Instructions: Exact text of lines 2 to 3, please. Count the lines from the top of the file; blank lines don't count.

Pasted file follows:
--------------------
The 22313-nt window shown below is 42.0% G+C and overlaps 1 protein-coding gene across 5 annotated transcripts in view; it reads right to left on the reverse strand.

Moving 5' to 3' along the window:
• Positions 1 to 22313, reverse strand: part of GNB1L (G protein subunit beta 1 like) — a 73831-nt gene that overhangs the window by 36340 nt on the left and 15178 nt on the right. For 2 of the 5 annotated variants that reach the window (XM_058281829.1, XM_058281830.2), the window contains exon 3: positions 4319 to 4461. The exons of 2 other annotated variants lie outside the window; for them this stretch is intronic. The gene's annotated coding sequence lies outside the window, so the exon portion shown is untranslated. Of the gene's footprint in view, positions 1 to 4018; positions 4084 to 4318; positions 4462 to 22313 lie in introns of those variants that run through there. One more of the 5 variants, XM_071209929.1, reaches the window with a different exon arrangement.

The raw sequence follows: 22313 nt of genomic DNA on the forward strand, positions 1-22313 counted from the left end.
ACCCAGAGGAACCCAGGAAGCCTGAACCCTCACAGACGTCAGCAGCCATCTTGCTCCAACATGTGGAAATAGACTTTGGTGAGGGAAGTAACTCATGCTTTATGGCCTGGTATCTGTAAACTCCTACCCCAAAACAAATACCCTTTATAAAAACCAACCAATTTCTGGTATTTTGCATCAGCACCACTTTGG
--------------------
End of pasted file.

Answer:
Moving 5' to 3' along the window:
• Positions 1 to 22313, reverse strand: part of GNB1L (G protein subunit beta 1 like) — a 73831-nt gene that overhangs the window by 36340 nt on the left and 15178 nt on the right. For 2 of the 5 annotated variants that reach the window (XM_058281829.1, XM_058281830.2), the window contains exon 3: positions 4319 to 4461. The exons of 2 other annotated variants lie outside the window; for them this stretch is intronic. The gene's annotated coding sequence lies outside the window, so the exon portion shown is untranslated. Of the gene's footprint in view, positions 1 to 4018; positions 4084 to 4318; positions 4462 to 22313 lie in introns of those variants that run through there. One more of the 5 variants, XM_071209929.1, reaches the window with a different exon arrangement.